Encased in a molybdenum-chrome frame, the Mercedes-Benz AMG 7.3 engine is able to spark off all of its 555 hp and 750 Nm torque, even during open top driving.
Encased in a molybdenum-chrome frame, the Mercedes-Benz AMG 7.3 engine is able to spark off all of its 555 hp and 750 Nm torque, even during open top driving. This result is mostly achieved thanks to the new central monocoque structure made entirely of carbon that allows optimum structural rigidity in terms of torsional and bending strength, for a dry weight of 1280 Kg. Elegantly appointed according to client’s demand, the Zonda Roadster allows the lucky owner to personalize each detail according to his/her taste, from the careful selection of materials, such as the aluminium and carbon fibre finishes, to the sophisticated and exclusive interior in fine leather entirely processed and hand-sewn by master artisans. The supercars are produced in a limited run of 40 units.
Officially known as the Zonda S 7.3 Roadster, the car promised no loss of performance from the coupe Zonda S. Under the hood, the Roadster had a 7.3-liter Mercedes-Benz AMG V12 capable of producing 555 horsepower and 553 pound-feet of torque, enough to propel the car from 0 to 62 mph in 3.7 seconds. This was an impressive feat for 2003, but it’s more pedestrian for today’s hypercars that can comfortably breach the three-second barrier.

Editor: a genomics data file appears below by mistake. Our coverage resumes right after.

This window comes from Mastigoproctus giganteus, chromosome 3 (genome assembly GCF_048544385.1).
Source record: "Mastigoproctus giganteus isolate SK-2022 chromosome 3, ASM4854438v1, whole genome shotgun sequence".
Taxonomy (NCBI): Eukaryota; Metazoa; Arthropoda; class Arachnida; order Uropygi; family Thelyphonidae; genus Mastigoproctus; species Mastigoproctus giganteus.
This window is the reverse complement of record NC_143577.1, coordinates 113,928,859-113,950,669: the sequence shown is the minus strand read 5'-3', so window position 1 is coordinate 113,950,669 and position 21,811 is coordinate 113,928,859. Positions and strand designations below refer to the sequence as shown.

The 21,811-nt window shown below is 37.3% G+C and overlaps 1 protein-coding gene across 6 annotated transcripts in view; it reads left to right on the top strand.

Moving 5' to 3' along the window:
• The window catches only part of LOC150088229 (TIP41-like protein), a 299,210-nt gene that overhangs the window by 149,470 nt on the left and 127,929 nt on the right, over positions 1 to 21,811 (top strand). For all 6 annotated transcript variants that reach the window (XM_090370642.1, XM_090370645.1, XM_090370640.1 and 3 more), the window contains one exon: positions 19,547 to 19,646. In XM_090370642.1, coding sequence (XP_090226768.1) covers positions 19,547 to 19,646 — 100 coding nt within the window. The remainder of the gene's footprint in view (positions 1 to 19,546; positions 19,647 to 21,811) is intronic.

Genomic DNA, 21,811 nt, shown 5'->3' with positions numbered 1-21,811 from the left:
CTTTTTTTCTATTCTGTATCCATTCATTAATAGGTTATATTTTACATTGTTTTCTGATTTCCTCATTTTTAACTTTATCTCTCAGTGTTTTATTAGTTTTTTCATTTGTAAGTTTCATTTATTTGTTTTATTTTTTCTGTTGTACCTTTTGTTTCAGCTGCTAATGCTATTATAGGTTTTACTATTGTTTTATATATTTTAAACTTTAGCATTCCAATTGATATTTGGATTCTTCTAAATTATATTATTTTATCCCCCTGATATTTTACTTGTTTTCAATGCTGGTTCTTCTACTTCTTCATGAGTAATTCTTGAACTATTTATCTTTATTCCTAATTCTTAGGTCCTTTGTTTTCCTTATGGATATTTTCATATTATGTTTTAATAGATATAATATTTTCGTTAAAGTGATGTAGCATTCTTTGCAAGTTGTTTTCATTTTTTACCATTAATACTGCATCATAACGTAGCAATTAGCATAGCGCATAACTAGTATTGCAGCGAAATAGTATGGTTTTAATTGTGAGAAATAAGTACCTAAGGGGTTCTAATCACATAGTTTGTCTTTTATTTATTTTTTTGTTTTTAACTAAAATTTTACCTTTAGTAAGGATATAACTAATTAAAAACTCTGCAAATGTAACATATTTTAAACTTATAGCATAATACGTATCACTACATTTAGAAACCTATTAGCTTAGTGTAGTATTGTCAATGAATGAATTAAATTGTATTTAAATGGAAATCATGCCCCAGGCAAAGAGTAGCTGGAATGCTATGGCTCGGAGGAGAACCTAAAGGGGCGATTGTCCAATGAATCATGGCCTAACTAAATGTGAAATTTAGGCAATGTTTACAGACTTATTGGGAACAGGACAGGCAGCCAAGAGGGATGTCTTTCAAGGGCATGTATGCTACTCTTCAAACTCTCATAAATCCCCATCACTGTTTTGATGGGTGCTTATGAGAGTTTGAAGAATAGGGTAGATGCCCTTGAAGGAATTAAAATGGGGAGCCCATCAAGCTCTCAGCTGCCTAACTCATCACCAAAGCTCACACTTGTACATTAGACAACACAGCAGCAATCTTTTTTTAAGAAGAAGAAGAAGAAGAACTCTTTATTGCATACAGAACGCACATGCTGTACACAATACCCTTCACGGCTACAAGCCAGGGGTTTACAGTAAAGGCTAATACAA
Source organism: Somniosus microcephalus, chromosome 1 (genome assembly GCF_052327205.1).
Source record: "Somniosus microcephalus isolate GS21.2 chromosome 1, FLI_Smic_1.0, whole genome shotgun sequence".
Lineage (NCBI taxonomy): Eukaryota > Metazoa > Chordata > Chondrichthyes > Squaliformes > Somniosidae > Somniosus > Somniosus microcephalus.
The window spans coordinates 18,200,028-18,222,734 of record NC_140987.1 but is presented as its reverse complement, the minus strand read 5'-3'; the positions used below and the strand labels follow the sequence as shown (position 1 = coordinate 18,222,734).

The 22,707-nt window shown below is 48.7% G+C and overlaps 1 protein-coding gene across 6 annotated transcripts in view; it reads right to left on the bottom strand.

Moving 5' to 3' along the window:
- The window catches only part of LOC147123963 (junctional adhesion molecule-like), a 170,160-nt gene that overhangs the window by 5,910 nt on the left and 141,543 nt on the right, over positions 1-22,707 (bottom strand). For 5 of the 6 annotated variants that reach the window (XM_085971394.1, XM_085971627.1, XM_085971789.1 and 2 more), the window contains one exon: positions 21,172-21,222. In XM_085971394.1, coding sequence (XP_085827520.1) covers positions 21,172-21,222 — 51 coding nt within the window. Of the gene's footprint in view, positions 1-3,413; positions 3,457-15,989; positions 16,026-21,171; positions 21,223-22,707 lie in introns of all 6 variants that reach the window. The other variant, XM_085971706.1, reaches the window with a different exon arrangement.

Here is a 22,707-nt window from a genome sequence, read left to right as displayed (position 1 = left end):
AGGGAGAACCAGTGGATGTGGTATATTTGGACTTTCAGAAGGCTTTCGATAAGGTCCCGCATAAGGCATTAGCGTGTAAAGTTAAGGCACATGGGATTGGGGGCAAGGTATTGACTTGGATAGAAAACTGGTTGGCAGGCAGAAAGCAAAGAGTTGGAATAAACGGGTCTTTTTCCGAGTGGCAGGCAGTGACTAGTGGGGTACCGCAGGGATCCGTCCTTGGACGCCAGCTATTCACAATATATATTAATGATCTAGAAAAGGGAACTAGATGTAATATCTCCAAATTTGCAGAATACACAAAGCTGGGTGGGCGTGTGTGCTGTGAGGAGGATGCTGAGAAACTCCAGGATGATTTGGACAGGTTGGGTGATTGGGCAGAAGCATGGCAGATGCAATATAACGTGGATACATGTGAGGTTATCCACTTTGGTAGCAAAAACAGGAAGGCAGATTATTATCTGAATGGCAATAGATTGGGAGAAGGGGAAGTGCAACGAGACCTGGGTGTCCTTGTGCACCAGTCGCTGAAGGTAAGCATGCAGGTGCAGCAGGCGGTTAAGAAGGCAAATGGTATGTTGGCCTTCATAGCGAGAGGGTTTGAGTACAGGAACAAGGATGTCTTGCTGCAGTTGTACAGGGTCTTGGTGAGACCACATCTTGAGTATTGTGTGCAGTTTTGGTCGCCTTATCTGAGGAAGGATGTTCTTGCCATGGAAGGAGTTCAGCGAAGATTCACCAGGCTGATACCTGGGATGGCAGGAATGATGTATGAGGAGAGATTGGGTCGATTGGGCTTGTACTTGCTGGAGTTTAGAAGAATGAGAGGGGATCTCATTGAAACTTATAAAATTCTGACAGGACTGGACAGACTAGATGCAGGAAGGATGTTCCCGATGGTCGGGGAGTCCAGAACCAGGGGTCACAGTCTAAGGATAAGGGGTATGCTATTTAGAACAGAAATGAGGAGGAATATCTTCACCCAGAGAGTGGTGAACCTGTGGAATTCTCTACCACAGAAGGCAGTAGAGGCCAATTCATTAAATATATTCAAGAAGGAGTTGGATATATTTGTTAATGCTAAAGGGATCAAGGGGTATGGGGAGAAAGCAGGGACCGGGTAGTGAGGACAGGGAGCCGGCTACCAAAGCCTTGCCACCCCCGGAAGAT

Central to the Pagani is a carbon-fiber tub, which is then covered with body panels of the same material. Front and rear are lightweight metal subframes for the A-arm suspensions and the drivetrain. Mercedes-Benz’ AMG supplies the powerplant, a 7.3-liter V-12 with 555 bhp, 553 lb.-ft. of torque at 4000 rpm and a delightfully fierce howl that chases you around when you’re at full throttle. The gearbox is a 6-speed manual and the big Brembo brake discs come as steel or carbon ceramic.